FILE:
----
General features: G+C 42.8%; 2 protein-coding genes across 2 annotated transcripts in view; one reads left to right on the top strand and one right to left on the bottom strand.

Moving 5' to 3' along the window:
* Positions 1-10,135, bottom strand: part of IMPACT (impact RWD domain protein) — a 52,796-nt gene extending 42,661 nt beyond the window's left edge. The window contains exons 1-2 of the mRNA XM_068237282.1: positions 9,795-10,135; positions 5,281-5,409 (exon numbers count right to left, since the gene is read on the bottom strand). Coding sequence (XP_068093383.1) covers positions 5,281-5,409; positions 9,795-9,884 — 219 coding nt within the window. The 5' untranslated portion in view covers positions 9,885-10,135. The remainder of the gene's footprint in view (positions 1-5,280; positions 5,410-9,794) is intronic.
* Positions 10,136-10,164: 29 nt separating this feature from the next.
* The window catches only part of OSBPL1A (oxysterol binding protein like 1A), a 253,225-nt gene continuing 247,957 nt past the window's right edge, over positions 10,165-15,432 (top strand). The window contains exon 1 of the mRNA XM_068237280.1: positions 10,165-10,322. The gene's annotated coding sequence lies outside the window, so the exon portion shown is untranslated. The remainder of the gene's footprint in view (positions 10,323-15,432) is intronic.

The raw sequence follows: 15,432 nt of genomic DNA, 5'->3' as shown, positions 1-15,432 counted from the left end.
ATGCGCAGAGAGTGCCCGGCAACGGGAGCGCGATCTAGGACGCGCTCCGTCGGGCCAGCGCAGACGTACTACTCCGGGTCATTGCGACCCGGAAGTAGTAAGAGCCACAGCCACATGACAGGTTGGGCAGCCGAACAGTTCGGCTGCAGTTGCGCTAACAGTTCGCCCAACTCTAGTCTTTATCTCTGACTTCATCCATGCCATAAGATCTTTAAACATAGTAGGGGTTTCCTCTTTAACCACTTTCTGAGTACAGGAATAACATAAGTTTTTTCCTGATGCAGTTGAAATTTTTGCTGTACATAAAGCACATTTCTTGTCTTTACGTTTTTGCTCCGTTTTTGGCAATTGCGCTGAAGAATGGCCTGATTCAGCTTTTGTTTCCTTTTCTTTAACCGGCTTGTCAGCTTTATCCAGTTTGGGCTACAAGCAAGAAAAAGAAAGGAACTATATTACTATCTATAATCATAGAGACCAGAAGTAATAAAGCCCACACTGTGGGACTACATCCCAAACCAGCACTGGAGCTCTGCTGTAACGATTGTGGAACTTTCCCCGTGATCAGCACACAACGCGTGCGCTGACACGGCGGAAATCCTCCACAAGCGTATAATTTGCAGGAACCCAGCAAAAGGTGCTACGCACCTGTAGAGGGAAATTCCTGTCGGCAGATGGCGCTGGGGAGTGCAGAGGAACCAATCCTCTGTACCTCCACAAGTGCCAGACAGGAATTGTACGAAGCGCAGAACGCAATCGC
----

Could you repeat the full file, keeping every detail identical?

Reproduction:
General features: G+C 42.8%; 2 protein-coding genes across 2 annotated transcripts in view; one reads left to right on the top strand and one right to left on the bottom strand.

Moving 5' to 3' along the window:
* Positions 1-10,135, bottom strand: part of IMPACT (impact RWD domain protein) — a 52,796-nt gene extending 42,661 nt beyond the window's left edge. The window contains exons 1-2 of the mRNA XM_068237282.1: positions 9,795-10,135; positions 5,281-5,409 (exon numbers count right to left, since the gene is read on the bottom strand). Coding sequence (XP_068093383.1) covers positions 5,281-5,409; positions 9,795-9,884 — 219 coding nt within the window. The 5' untranslated portion in view covers positions 9,885-10,135. The remainder of the gene's footprint in view (positions 1-5,280; positions 5,410-9,794) is intronic.
* Positions 10,136-10,164: 29 nt separating this feature from the next.
* The window catches only part of OSBPL1A (oxysterol binding protein like 1A), a 253,225-nt gene continuing 247,957 nt past the window's right edge, over positions 10,165-15,432 (top strand). The window contains exon 1 of the mRNA XM_068237280.1: positions 10,165-10,322. The gene's annotated coding sequence lies outside the window, so the exon portion shown is untranslated. The remainder of the gene's footprint in view (positions 10,323-15,432) is intronic.

The raw sequence follows: 15,432 nt of genomic DNA, 5'->3' as shown, positions 1-15,432 counted from the left end.
ATGCGCAGAGAGTGCCCGGCAACGGGAGCGCGATCTAGGACGCGCTCCGTCGGGCCAGCGCAGACGTACTACTCCGGGTCATTGCGACCCGGAAGTAGTAAGAGCCACAGCCACATGACAGGTTGGGCAGCCGAACAGTTCGGCTGCAGTTGCGCTAACAGTTCGCCCAACTCTAGTCTTTATCTCTGACTTCATCCATGCCATAAGATCTTTAAACATAGTAGGGGTTTCCTCTTTAACCACTTTCTGAGTACAGGAATAACATAAGTTTTTTCCTGATGCAGTTGAAATTTTTGCTGTACATAAAGCACATTTCTTGTCTTTACGTTTTTGCTCCGTTTTTGGCAATTGCGCTGAAGAATGGCCTGATTCAGCTTTTGTTTCCTTTTCTTTAACCGGCTTGTCAGCTTTATCCAGTTTGGGCTACAAGCAAGAAAAAGAAAGGAACTATATTACTATCTATAATCATAGAGACCAGAAGTAATAAAGCCCACACTGTGGGACTACATCCCAAACCAGCACTGGAGCTCTGCTGTAACGATTGTGGAACTTTCCCCGTGATCAGCACACAACGCGTGCGCTGACACGGCGGAAATCCTCCACAAGCGTATAATTTGCAGGAACCCAGCAAAAGGTGCTACGCACCTGTAGAGGGAAATTCCTGTCGGCAGATGGCGCTGGGGAGTGCAGAGGAACCAATCCTCTGTACCTCCACAAGTGCCAGACAGGAATTGTACGAAGCGCAGAACGCAATCGC